Pay More Attention – where it began
I always think it’s important to know how studies have come about; often in healthcare they come from a particular professional experience and a desire to improve patient experience and outcomes. My interest in learning disabilities started in 1997, when as a newly qualified staff nurse working at Great Ormond Street Hospital (GOSH) I experienced at first hand the rewards and challenges of caring for children and young people with learning disabilities and their families on the ward. The challenges associated with managing pain and discomfort were particularly difficult. At times there appeared to be no satisfactory resolution of such issues: a predicament I found both frustrating and distressing. I saw the practical involvement parents had meeting the personal and complex needs of their child when they were in hospital and they performed tasks I associated with nursing rather than parenting. I relied on parents to help me understand their child’s needs and wishes, particularly when they were unable to communicate verbally.
In 2000, I gained further insight into the lives of children and young people with learning disabilities and their parents whilst working as a research nurse for the Royal College of Nursing. I conducted home interviews with 50 mothers of non-verbal children with neurological impairment about pain assessment and management. What struck me was that the private world in which children and young people with learning disabilities lived had far more in common with the clinical environment of a hospital than I had previously realised. I questioned what it meant for these mothers to combine parenting with a role that appeared to have much in common with my role as a nurse.
The opportunity to understand what life was like for parents of children with learning disabilities came some years later when I started my PhD. I conducted in-depth interviews with 20 parents about their experiences, something I found extremely rewarding. The sense of devoted protection that parents felt towards their child with learning disabilities was evident. They talked with passion and pride about their child’s personal qualities, abilities and achievements, but also with dismay and frustration about the many challenges they faced. It became clear that the type of relationship parents had with healthcare professionals made a big difference to their lives. Often parents lacked trust in anyone to care for their child as they would, and subsequently felt that they had to take complete responsibility for their child’s health and well-being at all times, even when their child was in hospital under the care of healthcare professionals.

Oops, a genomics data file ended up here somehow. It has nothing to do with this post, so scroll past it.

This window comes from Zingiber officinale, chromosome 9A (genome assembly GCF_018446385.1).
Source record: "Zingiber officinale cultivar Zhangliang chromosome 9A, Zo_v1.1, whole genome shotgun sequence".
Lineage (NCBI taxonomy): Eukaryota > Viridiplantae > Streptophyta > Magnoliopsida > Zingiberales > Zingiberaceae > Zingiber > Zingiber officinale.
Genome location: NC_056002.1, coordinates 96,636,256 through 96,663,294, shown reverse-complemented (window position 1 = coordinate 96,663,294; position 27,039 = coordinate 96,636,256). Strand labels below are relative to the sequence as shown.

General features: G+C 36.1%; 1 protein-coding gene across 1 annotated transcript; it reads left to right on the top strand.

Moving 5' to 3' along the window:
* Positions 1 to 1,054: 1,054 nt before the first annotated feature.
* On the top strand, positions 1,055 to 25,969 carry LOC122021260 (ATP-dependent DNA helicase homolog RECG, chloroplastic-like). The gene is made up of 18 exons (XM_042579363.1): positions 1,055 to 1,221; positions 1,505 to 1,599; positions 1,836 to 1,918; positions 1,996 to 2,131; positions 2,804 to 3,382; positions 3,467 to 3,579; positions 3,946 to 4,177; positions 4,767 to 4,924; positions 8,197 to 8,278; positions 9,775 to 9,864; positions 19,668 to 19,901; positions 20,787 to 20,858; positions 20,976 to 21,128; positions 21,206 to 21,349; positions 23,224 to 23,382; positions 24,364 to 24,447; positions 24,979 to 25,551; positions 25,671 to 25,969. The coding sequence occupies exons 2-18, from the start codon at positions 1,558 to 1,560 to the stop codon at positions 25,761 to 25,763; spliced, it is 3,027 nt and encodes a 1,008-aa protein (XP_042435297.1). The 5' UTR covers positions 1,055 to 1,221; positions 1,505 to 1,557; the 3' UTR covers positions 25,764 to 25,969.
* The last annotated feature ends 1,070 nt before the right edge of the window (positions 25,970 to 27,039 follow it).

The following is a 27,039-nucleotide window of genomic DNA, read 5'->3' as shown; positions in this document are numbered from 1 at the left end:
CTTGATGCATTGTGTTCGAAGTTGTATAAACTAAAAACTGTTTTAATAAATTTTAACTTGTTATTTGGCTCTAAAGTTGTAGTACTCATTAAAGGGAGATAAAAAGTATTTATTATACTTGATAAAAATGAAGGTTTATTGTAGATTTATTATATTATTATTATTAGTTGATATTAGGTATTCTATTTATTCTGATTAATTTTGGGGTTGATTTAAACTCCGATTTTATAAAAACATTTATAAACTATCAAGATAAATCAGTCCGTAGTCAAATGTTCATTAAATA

In 2012, whilst working in the Centre for Outcomes and Experience Research in Children’s Health, Illness and Disability (ORCHID) at GOSH, my colleagues and I successfully applied for a research grant from the Great Ormond Street Hospital Children’s Charity (GOSHCC) to identify the needs and experiences of children and young people with learning disabilities and their families in hospital. The Stop, Look and Listen (SLL) study involved me spending over a year observing hospital care for children and young people with learning disabilities as well as asking them, their parents and hospital staff what they thought about it. I was lucky enough to have a parent of children with learning disabilities join the steering group for this project and offer advice throughout the study. One of the key findings to come out of the study was that the ‘little things’ make the biggest difference to children and young people with learning disabilities and if those ‘little things’ are not provided then hospital can be a stressful and challenging experience for them.
What we realised from this research was that we needed more information in order to make improvements. We needed to look at what was happening in different hospitals across the country and also to understand whether the experiences of children and young people with learning disabilities were any different to those with other long-term conditions. The ‘Pay More Attention’ study provides us with an opportunity to examine what hospital care is like for a large group of children with long-term conditions, both with and without learning disabilities. We hope that by getting it right for our most vulnerable patients we can get it right for all.